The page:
Background Information My husband and I recently returned from a wonderful cruise to the Norwegian Fjords on the Queen Victoria! We primarily booked the cruise because of the itinerary; we had to cancel a trip to Europe in December due to illness and wanted to use a large credit in airfare! as well as take a vacation with a little less physical impact. We thought that the fjords would be a perfect solution, and we were not disappointed! We have taken two cruises prior to this, both to the Caribbean: one cruise on Celebrity and (yes!) one cruise on Carnival. We believe that our experience on Celebrity was equal to Cunard, and much less expensive. Many of the reviews of the Queen Victoria seem to point to a "Carnivalization" of the Cunard line; however, we did not have a bad time on either cruise. For the money, the Carnival cruise was fine; the service was actually superior to what we encountered on the Queen Victoria. (Keep in mind that many of the QV's staff were new! And they all tried very hard.) But unlike the QV, the food on Carnival was terrible! The passengers on Carnival and Cunard are about the same; just age your average Carnival passenger about thirty or forty years, and meet your average Cunard passenger! But really! it is all about vacation, and everyone should see the Norwegian Fjords this way! Travel To Port of Embarkation We took the morning flight from DC to Heathrow two days before the cruise. This meant that we could not use the Cunard transfers to Southampton, but it also meant that we did not have to deal with jet lag. We arrived at our hotel near Heathrow (Thistle) around 10 PM, had a quick bite, and went to bed; breakfast the next day was included. Traveling to Southampton couldn't have been easier—we took a taxi! It was expensive, but not that much more expensive than the Cunard transfers, and we had door-to-door service. In Southampton, we stayed at the Holiday Inn near the docks. The hotel was fine; however, they unfortunately had a gas problem and no hot water the day we checked out. We had a nice time walking around Southampton, and spent a pleasant day before the cruise. On the morning of the cruise, we took an inexpensive taxi ride to the QE2 port. This was the easiest embarkation we had ever experienced. There were no lines and one infinitesimally short wait to board the ship. We found our room, drank our sparkling wine, and had lunch. By the time we finished, our luggage had arrived! Stateroom and Ship Info We booked late, and there were very few staterooms left. We had an obstructed view on deck 4, but the view was not bad at all, and the room was great! I agree that a few more shelves would have been nice; there is a lot of room for hanging gear. It would also have been nice to have at least one more shelf in the bathroom. Otherwise, the room was fine. Our steward learned our rhythm early, and our room was always clean. The ship itself is easy to traverse. They should have installed at least two more elevators mid-ship; however, the elevators are quick, and we rarely waited long for them. The decorations lean more toward Art Nouveau, or late Victorian to Edwardian. There is so much space on the ship; you never feel crowded! My husband worked out a few times in the fitness area, and all of the equipment is brand new. They charge for all of their classes, but the fitness center was full service, and they offer all of the usual amenities. My favorite part of the ship was the promenade deck (3); it was very nice to watch the views wrapped up in wool blankets! The Commodore bar is beautiful; Hemispheres has a terrible DJ. The Golden Lion Pub has the best bartenders on the ship! Also, Winter Garden is relaxing and lovely. Dining You can expect consistently excellent food on this ship! We did not try Todd English, but dined in Britannia all week. Typically, we would have a leisurely breakfast in Lido and lunch in Britannia. We did try breakfast once in Britannia—service was a little slower than lunch and dinner. We also had room service breakfast in Alesund, as we had an early morning tour. The dinners were a definite highlight! Also, we had tea in the Queens Room—very nice atmosphere for tea! Shore Excursions and Entertainment We booked excursions for all of the ports. We were slightly disappointed in the Panoramic Bergen tour; the tour guide was inexperienced and did not point out much to see.... The tour in Geiranger provided the most extraordinary views! Actually, cruising from Hellesylt to Geiranger was the best experience of the week. Everyone stood out on deck that morning, silently watching the beautiful mountains that you could almost touch, drift by. There were waterfalls after waterfalls and rainbows everywhere! We had amazing weather—no rain at all in Norway! This is particularly special since we learned that Bergen had 300 days of rain last year! Our Hungarian tour guide in Alesund was fantastic; the highlights tour gives you more of an opportunity to learn about Norwegian history—more than just learning about the 1904 fire in Alesund the spawned the Art Nouveau architecture. However, the Jugensstil museum is worth a visit there! In Stavanger, we cruised the Lysefjord! Again, a very beautiful experience! The tour office was open at inconvenient times, and be sure to check your bill throughout the week, as the tour office does make mistakes—fortunately easily rectifiable by the Purser's Office. We only went to one show—so-so. I attended a couple of very good lectures about Queen Victoria and Lord Nelson. Again, the DJ in Hemispheres is terrible. Disembarkation Our luggage tags apparently fell off, so it took some time to find our bags at disembarkation. Customer service here was a bit stiff, especially considering the somewhat stressful situation. We were left to find our bags ourselves, randomly placed in the sea of bags. The transfer to Heathrow, though, was smooth and pleasant. Summary Overall, we had a fantastic time on the Queen Victoria! I feel compelled to write about the complaints we heard throughout the week, negatively comparing the Queen Victoria to the Queen Mary 2. However, the Queen Victoria is a cruise ship, not an ocean liner; therefore, it can go to places that the QM2 cannot. A large part of your cruise experience should be the itinerary, and QV will take you to lovely places! Yes, the ship is undergoing growing pains, but it offers a beautiful and extremely comfortable venue to experience beautiful venues!! Read Less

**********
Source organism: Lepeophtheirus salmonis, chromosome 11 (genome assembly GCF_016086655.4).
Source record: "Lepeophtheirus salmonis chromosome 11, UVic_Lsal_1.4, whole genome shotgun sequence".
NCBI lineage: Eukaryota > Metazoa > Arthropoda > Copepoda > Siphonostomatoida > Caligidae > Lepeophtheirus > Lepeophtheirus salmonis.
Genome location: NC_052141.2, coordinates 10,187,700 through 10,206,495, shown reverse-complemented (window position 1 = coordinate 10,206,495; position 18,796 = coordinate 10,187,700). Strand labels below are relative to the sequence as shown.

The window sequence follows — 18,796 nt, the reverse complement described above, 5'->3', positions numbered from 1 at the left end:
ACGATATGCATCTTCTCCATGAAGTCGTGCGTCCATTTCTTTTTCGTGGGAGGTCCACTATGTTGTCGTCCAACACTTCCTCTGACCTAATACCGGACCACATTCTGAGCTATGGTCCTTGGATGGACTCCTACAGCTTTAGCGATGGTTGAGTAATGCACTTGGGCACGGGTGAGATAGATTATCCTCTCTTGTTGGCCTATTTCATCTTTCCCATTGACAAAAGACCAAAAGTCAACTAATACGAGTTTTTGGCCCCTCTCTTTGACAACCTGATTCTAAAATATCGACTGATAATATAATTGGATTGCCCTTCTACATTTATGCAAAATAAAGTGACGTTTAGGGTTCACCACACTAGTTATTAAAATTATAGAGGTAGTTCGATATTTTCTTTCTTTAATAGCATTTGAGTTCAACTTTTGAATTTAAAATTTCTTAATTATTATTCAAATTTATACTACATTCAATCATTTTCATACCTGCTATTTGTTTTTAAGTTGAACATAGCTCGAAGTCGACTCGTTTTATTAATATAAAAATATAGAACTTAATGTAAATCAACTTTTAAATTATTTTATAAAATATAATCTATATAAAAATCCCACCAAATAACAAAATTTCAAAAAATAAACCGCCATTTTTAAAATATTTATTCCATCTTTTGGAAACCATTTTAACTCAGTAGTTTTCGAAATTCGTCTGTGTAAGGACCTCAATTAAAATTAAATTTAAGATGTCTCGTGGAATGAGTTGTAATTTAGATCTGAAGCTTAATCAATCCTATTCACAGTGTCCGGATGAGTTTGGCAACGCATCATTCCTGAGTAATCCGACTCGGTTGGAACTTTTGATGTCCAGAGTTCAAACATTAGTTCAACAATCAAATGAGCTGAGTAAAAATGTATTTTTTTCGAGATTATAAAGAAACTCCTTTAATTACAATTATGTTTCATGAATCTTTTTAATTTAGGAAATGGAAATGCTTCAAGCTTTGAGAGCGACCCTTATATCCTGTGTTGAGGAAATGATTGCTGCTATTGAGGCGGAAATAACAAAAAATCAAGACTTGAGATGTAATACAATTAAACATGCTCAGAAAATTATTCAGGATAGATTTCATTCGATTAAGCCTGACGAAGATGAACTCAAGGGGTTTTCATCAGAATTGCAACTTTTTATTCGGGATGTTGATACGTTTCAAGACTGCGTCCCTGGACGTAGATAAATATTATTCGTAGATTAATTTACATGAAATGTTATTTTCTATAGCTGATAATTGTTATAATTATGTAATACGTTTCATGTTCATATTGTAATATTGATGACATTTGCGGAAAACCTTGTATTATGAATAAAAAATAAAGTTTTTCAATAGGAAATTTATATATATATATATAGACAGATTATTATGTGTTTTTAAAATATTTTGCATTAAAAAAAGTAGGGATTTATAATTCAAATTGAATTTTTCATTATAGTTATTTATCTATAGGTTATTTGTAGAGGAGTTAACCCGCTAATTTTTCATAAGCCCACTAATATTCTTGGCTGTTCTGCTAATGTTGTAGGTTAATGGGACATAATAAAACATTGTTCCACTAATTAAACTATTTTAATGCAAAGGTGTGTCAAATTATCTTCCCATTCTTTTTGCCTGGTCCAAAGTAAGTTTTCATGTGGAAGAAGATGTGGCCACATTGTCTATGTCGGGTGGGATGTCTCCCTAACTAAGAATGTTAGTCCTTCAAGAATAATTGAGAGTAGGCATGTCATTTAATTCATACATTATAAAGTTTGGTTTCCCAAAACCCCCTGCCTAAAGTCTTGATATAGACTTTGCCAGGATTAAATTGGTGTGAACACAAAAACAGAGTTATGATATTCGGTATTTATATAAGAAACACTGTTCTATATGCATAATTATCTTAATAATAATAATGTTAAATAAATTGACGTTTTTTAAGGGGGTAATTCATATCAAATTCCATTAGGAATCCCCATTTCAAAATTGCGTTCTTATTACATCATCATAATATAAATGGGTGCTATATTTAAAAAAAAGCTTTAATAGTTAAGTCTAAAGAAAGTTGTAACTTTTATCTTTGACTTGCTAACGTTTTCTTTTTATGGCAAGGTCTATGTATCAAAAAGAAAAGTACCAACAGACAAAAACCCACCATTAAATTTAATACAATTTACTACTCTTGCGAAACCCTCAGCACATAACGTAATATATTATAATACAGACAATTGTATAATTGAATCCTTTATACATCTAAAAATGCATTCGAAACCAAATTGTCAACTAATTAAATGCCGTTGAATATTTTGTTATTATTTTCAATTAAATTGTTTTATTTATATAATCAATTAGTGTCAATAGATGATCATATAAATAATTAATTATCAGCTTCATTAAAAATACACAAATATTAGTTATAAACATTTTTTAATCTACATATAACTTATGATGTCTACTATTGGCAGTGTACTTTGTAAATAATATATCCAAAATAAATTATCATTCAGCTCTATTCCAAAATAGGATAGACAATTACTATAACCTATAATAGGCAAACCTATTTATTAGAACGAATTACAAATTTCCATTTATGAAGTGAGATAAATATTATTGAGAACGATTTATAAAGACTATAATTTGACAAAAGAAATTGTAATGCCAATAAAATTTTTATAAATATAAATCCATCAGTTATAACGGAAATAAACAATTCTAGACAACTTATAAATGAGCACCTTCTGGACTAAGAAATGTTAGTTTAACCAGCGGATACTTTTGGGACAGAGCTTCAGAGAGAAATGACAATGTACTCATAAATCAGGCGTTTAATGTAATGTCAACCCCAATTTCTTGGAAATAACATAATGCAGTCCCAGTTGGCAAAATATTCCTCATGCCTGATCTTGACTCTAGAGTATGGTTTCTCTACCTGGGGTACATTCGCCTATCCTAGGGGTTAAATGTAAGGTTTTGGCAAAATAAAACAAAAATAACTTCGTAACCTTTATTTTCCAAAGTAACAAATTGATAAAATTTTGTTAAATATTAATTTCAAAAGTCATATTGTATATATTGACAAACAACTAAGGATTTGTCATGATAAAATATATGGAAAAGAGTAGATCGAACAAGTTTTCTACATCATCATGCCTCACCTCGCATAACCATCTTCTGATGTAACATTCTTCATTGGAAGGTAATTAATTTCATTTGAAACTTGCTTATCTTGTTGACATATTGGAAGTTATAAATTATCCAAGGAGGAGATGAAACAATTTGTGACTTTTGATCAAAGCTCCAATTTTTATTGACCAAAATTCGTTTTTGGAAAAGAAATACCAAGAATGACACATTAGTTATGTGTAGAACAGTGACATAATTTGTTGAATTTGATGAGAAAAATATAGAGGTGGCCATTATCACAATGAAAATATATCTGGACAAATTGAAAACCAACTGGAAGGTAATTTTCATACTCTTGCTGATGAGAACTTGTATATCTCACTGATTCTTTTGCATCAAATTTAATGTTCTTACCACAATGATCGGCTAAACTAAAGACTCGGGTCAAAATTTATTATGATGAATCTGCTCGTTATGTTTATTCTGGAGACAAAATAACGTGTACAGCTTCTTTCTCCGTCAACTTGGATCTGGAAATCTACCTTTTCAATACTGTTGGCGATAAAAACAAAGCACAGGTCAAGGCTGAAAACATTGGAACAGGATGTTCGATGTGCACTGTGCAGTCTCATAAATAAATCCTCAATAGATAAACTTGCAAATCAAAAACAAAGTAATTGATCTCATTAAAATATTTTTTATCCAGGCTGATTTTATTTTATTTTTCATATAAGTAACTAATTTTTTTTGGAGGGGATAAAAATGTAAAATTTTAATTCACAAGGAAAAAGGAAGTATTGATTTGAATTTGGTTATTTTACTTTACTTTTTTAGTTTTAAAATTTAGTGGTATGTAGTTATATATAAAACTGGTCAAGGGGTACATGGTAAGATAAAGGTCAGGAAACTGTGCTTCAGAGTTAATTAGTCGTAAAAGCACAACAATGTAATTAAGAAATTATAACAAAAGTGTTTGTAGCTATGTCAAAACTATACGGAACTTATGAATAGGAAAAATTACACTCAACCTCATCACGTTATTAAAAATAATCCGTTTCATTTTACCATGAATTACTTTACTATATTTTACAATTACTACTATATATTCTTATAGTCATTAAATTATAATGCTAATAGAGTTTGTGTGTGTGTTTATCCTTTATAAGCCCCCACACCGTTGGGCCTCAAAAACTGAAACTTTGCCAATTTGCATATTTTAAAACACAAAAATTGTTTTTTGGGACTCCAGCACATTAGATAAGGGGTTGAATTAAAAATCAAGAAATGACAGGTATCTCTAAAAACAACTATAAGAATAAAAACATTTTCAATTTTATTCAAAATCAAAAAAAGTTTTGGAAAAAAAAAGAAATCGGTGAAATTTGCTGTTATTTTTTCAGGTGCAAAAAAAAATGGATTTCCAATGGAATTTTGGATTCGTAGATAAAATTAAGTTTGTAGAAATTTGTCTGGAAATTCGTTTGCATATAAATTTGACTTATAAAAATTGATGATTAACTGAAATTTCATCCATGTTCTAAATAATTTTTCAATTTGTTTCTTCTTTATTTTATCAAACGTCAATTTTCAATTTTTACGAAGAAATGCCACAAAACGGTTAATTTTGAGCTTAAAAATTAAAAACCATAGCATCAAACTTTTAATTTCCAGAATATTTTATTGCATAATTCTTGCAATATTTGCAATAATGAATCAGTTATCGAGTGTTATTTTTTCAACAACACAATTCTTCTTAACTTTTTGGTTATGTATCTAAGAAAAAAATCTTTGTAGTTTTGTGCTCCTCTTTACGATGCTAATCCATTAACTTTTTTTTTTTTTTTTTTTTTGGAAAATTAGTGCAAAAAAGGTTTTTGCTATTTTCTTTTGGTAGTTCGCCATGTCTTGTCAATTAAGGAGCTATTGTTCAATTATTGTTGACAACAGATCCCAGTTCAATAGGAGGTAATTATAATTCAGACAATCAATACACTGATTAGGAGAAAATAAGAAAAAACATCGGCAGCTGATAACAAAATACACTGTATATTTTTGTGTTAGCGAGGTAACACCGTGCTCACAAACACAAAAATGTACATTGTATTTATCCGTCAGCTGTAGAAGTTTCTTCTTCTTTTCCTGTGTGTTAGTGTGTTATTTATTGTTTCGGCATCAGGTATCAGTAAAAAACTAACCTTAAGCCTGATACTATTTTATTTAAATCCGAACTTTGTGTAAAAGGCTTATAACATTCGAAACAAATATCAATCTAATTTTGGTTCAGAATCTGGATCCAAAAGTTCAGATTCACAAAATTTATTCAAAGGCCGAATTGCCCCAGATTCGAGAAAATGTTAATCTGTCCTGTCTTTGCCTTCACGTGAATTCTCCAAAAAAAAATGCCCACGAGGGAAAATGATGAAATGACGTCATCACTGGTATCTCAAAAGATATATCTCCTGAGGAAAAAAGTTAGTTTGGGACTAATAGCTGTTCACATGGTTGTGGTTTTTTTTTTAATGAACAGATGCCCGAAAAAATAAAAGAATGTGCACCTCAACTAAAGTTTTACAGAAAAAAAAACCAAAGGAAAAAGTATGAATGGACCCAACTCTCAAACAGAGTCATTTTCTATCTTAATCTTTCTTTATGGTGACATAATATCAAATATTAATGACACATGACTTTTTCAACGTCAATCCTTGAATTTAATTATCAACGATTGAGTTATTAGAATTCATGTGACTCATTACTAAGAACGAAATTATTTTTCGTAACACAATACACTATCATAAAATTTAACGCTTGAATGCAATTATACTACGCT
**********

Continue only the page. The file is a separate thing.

Sail Date: May 2008